I procrastinated on the idea of a lawsuit for many reasons. When one lawyer explain to me that I would have to at some point quantify what my “damages” are, I realised no amount of money could fix what I coped. When a friend pointed out it would force the hotel to make changes, I concluded a settlement likely comes with a non-disclosure and would do exactly the opposite, allow them to sweep it under the rug. At the end, I decided to drop the pursuit of legal grievance. I had enough on my plate personally and didn’t need the added pressure. I have no aspirations to be a David taking on Goliath.

Nor did I want to just forget it. So I instead worked up the indignation to write an angry email to the hotel chain executives.. and to publish some of that here for other fellow travelers. It felt cathartic. Then I found myself in a laughable position of not knowing where to send it! Fortunately, a friend with amazing research skills was able to dig up some resources (more on that in another post).

I didn’t expect compensation. I didn’t expect any response from Westin, really. I now have reached the point of not caring. Instead, I just needed to get the anger off my chest and close out this unpleasant chapter of my life. I am ready to move on, and this is my final parting shot.

Full disclosure: Westin and Starwood brands responded. Surprisingly quickly. Clearly, emailing the CEO a castigating letter dinging them on their service and quality is pretty effective. I spoke to the current General Manager of the hotel afterward. Despite not being in the position the time of my incident, he was very apologetic and kind, which I appreciate. I acknowledge it must have been difficult to own up to his predecessor’s mistakes, especially when the natural reaction would be “it wasn’t under MY watch.” However, I rejected his offers of assistance, that being a $250 donation towards a charity of my choice, and some large number of points towards future stays. From a large corporation, $250 felt like a slap in the face. Keep in mind, many of their hotels charge more for a single night’s stay. I rather they don’t bother at all and make that donation myself and told them so.  And, in a market saturated with competition, I see absolutely no need to ever visit a Starwood again, when the choice is left to me. They later raised the donation amount to $500, to which I have not responded.

Postscript: And it didn’t go away. Final communication with Starwood posted here.


A year ago this month, I checked into one of your Westin hotels. Living overseas, I was returning Stateside for a long trip and looking forward to an “homecoming.”

And what a hell of an homecoming it turned out to be.

As soon as I got into my room, I was held up at gun point, robbed, and assaulted. The man held me in the room somewhere in the window of two and a half to three hours. I was stripped of a majority of my valuables on me and in my bags, and of my sense of my safety. This is not the first time he has done something like this- he was too calm and collected and took his time.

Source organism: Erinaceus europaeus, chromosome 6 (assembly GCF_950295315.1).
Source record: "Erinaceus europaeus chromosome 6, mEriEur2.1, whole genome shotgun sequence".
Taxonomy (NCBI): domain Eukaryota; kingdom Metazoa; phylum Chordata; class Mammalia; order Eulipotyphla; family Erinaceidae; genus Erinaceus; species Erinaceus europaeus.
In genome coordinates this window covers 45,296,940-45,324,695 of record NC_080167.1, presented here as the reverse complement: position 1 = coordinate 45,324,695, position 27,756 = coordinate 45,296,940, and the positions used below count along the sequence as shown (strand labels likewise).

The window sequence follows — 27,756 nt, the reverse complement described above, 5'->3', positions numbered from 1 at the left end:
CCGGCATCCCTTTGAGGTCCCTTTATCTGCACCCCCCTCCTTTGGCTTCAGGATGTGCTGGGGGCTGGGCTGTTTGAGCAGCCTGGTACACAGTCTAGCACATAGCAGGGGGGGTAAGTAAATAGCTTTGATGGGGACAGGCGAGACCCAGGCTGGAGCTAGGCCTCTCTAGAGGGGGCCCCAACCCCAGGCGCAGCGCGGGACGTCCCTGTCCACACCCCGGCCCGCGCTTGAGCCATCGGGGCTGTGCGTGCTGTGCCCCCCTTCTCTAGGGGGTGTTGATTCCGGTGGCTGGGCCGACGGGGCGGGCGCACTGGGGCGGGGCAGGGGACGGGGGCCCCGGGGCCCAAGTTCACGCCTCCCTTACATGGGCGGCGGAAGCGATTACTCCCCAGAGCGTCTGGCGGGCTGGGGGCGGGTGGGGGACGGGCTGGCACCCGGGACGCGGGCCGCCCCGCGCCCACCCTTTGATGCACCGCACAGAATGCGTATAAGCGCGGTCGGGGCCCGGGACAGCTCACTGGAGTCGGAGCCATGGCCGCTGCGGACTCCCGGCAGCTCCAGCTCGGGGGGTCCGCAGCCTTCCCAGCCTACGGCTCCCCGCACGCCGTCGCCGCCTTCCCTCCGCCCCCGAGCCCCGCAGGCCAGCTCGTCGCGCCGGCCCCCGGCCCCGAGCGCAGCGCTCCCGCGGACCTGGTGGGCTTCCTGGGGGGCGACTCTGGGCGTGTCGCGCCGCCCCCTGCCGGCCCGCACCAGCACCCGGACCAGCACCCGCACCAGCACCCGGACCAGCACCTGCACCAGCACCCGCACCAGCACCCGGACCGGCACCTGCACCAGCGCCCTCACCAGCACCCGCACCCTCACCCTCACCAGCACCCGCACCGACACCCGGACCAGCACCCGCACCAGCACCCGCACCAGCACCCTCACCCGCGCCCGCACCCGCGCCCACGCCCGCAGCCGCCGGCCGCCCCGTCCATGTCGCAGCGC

That this happened in a Westin shocked my sense of trust in any business reputation. But how the Westin handled- or didn’t- was absolutely inexcusable and a disgrace to the hospitality business.

The only thing the Westin did right was how quickly they called the police. After that, it was a series of horrendous performance.

  • The manager went off duty at the end of his shift. Despite the heavy presence of squad cars and the fact that several rooms were taken up by the police for the investigation, he left with no replacement manager on duty, and did not provide any senior staff any instructions.
  • As a result, when the police helped move me to a different location for both my safety and my sense of security, the night staff at the front desk had no idea what was going on, and didn’t know how to “close out” my account. They couldn’t even answer the question then the lead detective asked if the hotel seriously expected me to pay for the room.
  • While your staff kindly helped the robber pay for his parking, likely with my money, they were confounded how to deal with helping the police get my rental car off the lot to the alternate location.
  • Your security personnel- if they exist- were never seen roaming on the grounds by me, or, later on, the police. Nor did I see any increased presence when the police brought me back from the hospital to collect some change of clothing.

The only communication I ever received from the hotel was a pathetic email from your “director of guest services”.. and I paste the text here:

“The safety and security of our guests is our main priority, I’m reaching out to you, to make sure you have my information should you need anything from us.

Hope you are well and please let us know if there is anything we can do for you at this time.

I know you spoke with [name withheld] our Manager on Duty last night, I was also here, but I was unable to speak with you at the time.”

Reading that first communique was the equivalent of being kicked when I was already down. Even without knowing the details of the police investigation, I would hope the presence of 4-6 police vehicles, and the initial report I gave the operator, would clue your own management the seriousness of the trauma I had experienced. “I hope you are well” What utter callousness. I will carry the scars- both physical and emotional- for a long time to come. And, I would really like to know what was so important that she “was unable to speak at the time”

Your vague offer of “help” smacked of insincerity and was far more offensive than I could stomach at that moment. If your guest relations person thought a generic statement would qualify for a more useful “please let us help you contact the banks to replace your stolen credit cards” or “can we recommend a local medical clinic for you” or “let us assist in getting you home or assist you with alternate accommodations while you are stuck in town to deal with the police investigation” you have extremely low standards in your hiring and performance standards.